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Backyard Business Conclave at the Road Kill Cafe, Podunkville, U.S.A., May 30

May 20, 2011

Tony Knight, the founder of Knight Rifles, started his business in a small shop beside his house.

 Listen as the Professore Luigi “Bubba” Pasquale of the University of Padua in Italy returns home to Podunkville, U.S.A., and tells the locals how they can prosper by starting their own businesses in this age of the Internet and world-wide connectivity. Step-by-step, the distinguished Professore explains how to conceive of a business, plan it, finance it, tweak it, make it a success and ultimately sell it or give their businesses to their families or workers.

 Brother Smith contributed a fresh deer from Interstate-20 and explains the process of salvaging road-killed deer for family meals as well as some of the potential health, legal and social implications. Quick recipes are given for fried deer backstraps, butterfly steaks with basil and rice, deer stew, roasted deer and deer sausage made from the roasted meat of frozen deer hindquarters. The cooking section is sponsored by SIN, Synthetic Industrial Non-Nutritives, Inc., the company that gives you the butter, salt and sugar taste that you crave made from the best of coal tars, petroleum and agricultural waste by-products.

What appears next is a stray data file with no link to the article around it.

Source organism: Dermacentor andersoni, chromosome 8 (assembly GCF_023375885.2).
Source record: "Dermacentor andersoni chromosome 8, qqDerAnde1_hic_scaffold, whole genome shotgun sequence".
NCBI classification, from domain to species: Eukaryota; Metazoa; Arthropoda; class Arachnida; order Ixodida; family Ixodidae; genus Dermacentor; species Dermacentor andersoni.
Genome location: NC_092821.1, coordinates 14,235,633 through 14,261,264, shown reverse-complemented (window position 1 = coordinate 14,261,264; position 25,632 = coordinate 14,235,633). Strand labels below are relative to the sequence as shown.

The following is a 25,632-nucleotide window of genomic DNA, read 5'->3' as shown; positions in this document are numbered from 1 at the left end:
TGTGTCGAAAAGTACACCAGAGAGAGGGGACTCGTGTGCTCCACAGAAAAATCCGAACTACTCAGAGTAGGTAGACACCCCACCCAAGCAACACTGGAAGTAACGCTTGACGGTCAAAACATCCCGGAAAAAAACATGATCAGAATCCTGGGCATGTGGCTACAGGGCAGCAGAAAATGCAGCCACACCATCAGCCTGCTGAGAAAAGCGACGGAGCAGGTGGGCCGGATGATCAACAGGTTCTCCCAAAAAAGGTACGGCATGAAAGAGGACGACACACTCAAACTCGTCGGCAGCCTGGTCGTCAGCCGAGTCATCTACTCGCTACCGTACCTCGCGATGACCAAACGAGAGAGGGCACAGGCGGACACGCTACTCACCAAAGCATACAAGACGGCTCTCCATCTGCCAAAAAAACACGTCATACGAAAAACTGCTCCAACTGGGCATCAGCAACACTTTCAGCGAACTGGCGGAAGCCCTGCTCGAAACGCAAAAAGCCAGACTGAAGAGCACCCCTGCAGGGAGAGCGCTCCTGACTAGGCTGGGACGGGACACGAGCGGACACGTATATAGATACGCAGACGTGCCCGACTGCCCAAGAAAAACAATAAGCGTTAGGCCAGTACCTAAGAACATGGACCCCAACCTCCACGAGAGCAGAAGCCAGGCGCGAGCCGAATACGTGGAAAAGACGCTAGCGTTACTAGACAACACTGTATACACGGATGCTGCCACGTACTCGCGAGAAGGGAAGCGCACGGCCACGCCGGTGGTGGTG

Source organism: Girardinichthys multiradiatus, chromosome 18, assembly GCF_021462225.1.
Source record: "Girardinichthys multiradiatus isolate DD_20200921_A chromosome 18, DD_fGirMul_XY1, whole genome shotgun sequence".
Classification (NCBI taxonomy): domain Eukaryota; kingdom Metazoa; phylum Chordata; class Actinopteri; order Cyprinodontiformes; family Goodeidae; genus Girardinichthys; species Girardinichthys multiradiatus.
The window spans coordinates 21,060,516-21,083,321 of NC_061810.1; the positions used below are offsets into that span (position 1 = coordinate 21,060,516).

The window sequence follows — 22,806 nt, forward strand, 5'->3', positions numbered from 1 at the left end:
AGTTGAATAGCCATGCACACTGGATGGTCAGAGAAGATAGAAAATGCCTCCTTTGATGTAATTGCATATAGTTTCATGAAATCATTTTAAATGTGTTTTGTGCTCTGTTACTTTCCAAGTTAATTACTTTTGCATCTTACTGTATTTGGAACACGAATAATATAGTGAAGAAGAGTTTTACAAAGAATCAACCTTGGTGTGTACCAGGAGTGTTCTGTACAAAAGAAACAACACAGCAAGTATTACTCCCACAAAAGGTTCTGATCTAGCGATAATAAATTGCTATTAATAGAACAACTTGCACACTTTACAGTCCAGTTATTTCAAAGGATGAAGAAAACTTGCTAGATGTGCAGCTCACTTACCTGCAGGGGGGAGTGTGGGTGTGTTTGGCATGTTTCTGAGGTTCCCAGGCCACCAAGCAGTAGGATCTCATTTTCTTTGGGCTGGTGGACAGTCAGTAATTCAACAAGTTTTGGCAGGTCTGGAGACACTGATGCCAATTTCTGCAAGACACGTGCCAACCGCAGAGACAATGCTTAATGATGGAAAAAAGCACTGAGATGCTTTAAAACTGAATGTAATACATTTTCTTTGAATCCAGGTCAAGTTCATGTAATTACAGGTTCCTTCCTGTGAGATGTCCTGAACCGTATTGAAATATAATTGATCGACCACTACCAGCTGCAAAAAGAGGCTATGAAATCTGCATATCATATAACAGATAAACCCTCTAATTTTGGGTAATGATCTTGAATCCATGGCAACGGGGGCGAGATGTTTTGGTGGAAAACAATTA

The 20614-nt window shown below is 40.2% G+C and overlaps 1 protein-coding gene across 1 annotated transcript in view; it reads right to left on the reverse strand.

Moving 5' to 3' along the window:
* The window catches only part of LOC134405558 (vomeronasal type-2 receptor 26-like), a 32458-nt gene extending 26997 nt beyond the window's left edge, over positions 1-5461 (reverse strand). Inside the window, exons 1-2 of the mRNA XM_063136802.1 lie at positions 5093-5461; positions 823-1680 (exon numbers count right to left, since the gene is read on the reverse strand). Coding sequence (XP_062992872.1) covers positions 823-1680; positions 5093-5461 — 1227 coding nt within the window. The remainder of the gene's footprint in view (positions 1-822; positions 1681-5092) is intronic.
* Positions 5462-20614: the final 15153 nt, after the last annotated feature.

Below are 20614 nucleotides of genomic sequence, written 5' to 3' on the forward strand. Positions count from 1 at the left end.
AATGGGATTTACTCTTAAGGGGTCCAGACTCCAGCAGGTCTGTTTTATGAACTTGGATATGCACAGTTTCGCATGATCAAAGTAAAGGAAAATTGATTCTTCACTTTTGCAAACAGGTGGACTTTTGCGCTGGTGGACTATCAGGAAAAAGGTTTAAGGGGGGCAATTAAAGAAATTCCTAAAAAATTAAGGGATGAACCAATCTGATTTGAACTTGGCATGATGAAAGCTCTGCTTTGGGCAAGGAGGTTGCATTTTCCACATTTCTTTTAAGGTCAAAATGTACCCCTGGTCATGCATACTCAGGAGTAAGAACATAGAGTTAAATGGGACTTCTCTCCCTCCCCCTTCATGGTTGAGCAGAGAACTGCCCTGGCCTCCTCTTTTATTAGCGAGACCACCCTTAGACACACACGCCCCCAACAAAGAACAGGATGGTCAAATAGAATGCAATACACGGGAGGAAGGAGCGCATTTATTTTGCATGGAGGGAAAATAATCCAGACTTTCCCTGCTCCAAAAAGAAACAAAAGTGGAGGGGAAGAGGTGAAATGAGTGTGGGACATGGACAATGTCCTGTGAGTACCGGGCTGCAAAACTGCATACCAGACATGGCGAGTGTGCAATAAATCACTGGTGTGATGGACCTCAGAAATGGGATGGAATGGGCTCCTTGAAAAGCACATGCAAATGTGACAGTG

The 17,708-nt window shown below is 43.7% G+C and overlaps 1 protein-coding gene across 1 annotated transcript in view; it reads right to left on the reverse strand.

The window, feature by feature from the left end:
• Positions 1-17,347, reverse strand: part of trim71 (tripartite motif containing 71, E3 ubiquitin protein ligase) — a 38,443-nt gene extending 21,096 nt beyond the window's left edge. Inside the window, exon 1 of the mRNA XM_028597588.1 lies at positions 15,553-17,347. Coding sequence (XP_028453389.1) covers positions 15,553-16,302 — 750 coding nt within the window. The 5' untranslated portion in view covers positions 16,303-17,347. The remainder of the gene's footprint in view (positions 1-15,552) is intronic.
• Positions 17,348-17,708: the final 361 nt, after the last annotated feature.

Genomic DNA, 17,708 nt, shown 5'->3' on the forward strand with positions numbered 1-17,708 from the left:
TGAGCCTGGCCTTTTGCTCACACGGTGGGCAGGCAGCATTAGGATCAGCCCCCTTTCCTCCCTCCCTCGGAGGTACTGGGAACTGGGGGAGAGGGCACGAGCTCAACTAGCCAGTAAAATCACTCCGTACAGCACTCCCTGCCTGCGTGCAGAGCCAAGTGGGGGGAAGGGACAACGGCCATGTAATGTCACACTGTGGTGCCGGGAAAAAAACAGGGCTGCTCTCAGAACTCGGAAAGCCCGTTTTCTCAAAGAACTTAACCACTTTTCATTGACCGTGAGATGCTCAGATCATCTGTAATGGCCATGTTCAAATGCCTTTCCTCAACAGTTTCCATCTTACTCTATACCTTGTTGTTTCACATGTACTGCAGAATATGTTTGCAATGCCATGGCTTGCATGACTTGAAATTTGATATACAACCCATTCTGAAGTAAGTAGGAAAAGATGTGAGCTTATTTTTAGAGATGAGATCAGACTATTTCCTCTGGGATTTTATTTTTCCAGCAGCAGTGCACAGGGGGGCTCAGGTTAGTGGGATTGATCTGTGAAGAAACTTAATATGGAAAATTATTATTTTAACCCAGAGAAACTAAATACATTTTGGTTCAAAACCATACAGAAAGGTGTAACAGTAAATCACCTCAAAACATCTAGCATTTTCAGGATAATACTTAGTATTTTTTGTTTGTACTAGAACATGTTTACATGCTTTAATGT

In some states a person cannot salvage a road-killed deer even if it expired in his front yard.

This show is now available under “archived shows” tab on the host’s WebTalkRadio.net show page. Click this link to take you there:   http://webtalkradio.net/shows/hoveys-outdoor-adventures/.

  State laws regarding the utilization of dead animals recovered from public roads vary considerably. In some states it is a felony to salvage such animals, in others they may be utalized,  provided that special tags are possessed which are given out by the state law-enforcement officers and in a few the deer is awarded to the driver in partial compensation for the damage done to his vehicle.

  Most people have no problems with a person taking an already dead deer from the public right-of-way and salvaging it to feed his family if he, or she, is willing to put up with the fuss, mess and trouble of dealing with it. From a health point of view, there is little or no difference from dealing with a deer that has been killed with a vehicle from one that has been shot and recovered some hours later. As with all game, it is wise to wear gloves when working with such deer, they carry fleas and ticks that may transmit diseases and the general “yuk factor” dictates that deer with internal body damage be processed out of sight (and smell) of those family members who might be expected to eat it.

  Deer meat that has been “bloodshot” may be boiled for pet foods as can the animal’s bones. Often up to 70 percent of a road-killed deer can be salvaged for beneficial consumption. The offal that cannot be used may be put out in an open field for the benefit of buzzards and other scavengers.

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